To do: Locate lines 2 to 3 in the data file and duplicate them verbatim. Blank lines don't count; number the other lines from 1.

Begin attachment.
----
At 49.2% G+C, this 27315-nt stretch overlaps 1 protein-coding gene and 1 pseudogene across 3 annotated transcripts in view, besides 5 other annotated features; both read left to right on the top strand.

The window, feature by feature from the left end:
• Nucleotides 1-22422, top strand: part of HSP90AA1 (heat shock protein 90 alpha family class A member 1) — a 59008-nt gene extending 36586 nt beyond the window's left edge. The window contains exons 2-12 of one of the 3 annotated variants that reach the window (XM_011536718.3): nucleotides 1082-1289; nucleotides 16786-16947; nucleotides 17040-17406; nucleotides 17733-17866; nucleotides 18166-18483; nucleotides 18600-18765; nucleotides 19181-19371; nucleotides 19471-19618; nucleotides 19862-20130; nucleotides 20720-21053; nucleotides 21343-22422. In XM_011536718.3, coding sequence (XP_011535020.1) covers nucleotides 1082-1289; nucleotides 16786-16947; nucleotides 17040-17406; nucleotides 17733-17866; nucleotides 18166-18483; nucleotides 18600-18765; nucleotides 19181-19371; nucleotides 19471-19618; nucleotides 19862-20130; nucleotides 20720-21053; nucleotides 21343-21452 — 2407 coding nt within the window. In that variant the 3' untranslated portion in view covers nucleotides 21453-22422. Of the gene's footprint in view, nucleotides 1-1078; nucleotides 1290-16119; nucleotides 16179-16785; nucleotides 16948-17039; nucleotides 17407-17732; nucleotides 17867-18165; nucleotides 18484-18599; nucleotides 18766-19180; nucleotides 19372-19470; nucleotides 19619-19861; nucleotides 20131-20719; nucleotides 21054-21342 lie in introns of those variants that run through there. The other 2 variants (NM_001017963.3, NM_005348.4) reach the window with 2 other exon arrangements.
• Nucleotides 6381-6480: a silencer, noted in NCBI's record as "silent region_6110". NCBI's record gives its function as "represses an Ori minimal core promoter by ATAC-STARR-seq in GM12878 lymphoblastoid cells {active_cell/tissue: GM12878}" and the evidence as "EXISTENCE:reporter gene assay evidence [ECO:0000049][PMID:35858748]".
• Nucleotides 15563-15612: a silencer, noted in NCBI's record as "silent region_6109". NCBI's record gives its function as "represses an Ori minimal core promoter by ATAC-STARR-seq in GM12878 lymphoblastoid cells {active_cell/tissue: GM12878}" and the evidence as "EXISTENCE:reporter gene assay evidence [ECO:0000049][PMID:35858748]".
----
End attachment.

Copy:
The window, feature by feature from the left end:
• Nucleotides 1-22422, top strand: part of HSP90AA1 (heat shock protein 90 alpha family class A member 1) — a 59008-nt gene extending 36586 nt beyond the window's left edge. The window contains exons 2-12 of one of the 3 annotated variants that reach the window (XM_011536718.3): nucleotides 1082-1289; nucleotides 16786-16947; nucleotides 17040-17406; nucleotides 17733-17866; nucleotides 18166-18483; nucleotides 18600-18765; nucleotides 19181-19371; nucleotides 19471-19618; nucleotides 19862-20130; nucleotides 20720-21053; nucleotides 21343-22422. In XM_011536718.3, coding sequence (XP_011535020.1) covers nucleotides 1082-1289; nucleotides 16786-16947; nucleotides 17040-17406; nucleotides 17733-17866; nucleotides 18166-18483; nucleotides 18600-18765; nucleotides 19181-19371; nucleotides 19471-19618; nucleotides 19862-20130; nucleotides 20720-21053; nucleotides 21343-21452 — 2407 coding nt within the window. In that variant the 3' untranslated portion in view covers nucleotides 21453-22422. Of the gene's footprint in view, nucleotides 1-1078; nucleotides 1290-16119; nucleotides 16179-16785; nucleotides 16948-17039; nucleotides 17407-17732; nucleotides 17867-18165; nucleotides 18484-18599; nucleotides 18766-19180; nucleotides 19372-19470; nucleotides 19619-19861; nucleotides 20131-20719; nucleotides 21054-21342 lie in introns of those variants that run through there. The other 2 variants (NM_001017963.3, NM_005348.4) reach the window with 2 other exon arrangements.